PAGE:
From director Pablo Bryant, this documentary mixes interviews with a lot of visual material, giving a good idea of who Mr. Fish is, how he thinks, and how he creates. The film covers his life from childhood until now and shows not only how he works but also his home life which has an influence on his work and vice versa. This is done in a way that gives a good, unobstructed view of things and lets the viewer make their own mind as to if Mr. Fish is doing things right or not. Of course, the film does come at the subject from a specific angle and has its own agenda, but that does not keep it from having an openness about its subject.
Mr. Fish himself is an interesting person with his own beliefs and ways about life. His not particularly someone that fits into organized society, yet he does come off as making sense on some of his points and choices. His life is heavily influenced by his wife and kids, whether he wants it or not. His home life looks just about normal, except for a few unusual things, for a creative person making a living with their art. The view on this is something that can apply to a lot of creative jobs, creating a connection with the viewer if they are a creative or know someone who is. This connection is tantamount to the viewer wanting to watch the entire documentary as it is a somewhat political one that many will not agree with.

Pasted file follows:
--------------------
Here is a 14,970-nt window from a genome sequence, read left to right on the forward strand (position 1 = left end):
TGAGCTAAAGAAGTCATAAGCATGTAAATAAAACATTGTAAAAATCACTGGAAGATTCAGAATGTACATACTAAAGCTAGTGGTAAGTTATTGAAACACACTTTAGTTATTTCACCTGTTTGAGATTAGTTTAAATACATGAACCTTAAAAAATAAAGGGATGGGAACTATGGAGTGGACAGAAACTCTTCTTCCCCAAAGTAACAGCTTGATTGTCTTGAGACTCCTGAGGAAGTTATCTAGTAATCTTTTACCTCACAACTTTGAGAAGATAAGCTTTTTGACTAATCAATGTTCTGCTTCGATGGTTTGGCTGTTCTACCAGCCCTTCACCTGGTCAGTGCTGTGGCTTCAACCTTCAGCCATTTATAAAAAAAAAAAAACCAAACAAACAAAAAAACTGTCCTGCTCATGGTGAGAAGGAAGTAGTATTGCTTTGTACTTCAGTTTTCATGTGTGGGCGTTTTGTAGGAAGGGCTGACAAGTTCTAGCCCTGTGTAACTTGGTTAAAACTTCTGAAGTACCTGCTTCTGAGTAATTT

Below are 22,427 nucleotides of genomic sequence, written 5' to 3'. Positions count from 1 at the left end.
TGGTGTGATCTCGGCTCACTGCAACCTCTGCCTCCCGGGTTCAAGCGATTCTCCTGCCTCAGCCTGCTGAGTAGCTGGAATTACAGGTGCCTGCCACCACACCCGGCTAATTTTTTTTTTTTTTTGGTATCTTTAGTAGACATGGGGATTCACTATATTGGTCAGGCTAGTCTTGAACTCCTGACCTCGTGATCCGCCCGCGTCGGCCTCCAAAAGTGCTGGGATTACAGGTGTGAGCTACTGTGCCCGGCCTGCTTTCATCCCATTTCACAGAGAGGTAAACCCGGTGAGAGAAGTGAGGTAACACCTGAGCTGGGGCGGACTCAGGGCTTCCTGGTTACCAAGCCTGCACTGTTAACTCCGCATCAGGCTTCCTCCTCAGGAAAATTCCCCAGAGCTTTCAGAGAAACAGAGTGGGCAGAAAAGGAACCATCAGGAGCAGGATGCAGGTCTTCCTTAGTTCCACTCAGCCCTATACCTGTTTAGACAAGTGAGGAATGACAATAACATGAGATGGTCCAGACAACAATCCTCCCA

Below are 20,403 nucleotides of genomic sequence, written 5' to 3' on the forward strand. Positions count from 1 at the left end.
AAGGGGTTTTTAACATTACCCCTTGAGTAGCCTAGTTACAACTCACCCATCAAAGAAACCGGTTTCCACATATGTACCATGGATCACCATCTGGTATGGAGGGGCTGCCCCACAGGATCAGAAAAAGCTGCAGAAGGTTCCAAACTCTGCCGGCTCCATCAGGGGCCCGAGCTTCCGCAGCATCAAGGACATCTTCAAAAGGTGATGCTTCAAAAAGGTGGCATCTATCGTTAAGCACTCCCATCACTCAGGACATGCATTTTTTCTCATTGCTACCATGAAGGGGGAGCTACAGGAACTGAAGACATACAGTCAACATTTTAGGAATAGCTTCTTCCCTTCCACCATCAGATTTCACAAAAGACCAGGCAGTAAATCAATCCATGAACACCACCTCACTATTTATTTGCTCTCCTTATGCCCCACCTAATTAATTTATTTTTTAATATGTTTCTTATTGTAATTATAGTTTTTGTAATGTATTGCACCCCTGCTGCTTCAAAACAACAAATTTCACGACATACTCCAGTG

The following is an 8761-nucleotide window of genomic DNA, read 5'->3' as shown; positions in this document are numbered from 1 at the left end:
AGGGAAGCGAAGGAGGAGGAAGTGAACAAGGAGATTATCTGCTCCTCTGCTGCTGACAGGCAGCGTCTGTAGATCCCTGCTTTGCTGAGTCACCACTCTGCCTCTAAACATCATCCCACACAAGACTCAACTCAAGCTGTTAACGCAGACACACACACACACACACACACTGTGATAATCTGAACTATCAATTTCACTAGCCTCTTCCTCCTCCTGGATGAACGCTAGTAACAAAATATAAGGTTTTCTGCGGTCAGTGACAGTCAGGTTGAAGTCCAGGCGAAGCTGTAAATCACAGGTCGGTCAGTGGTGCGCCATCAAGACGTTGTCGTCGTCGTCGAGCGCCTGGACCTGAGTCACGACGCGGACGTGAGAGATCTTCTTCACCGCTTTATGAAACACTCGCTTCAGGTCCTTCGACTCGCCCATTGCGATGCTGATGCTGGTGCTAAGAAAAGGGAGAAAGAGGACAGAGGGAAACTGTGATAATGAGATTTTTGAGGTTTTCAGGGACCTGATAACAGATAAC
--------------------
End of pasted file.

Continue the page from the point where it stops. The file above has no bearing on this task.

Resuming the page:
That being said, the film is one that is important as it underlines how freedom of speech can be removed and can be hurt when artists are muzzled. Mr. Fish is a film that makes very good points on this for everyone to see whether they are on the right, the left, or somewhere in the middle. The life of an artist is interesting to watch and the many points made about freedom of speech and the safety of those who express opinions that may be against the grain or against certain people are very important in a world where one can get fired for opinions or for their work place having opinions not all agree with. Mr. Fish himself seems to be playing both sides of many issues to show the reality of things in a sometimes humorous way.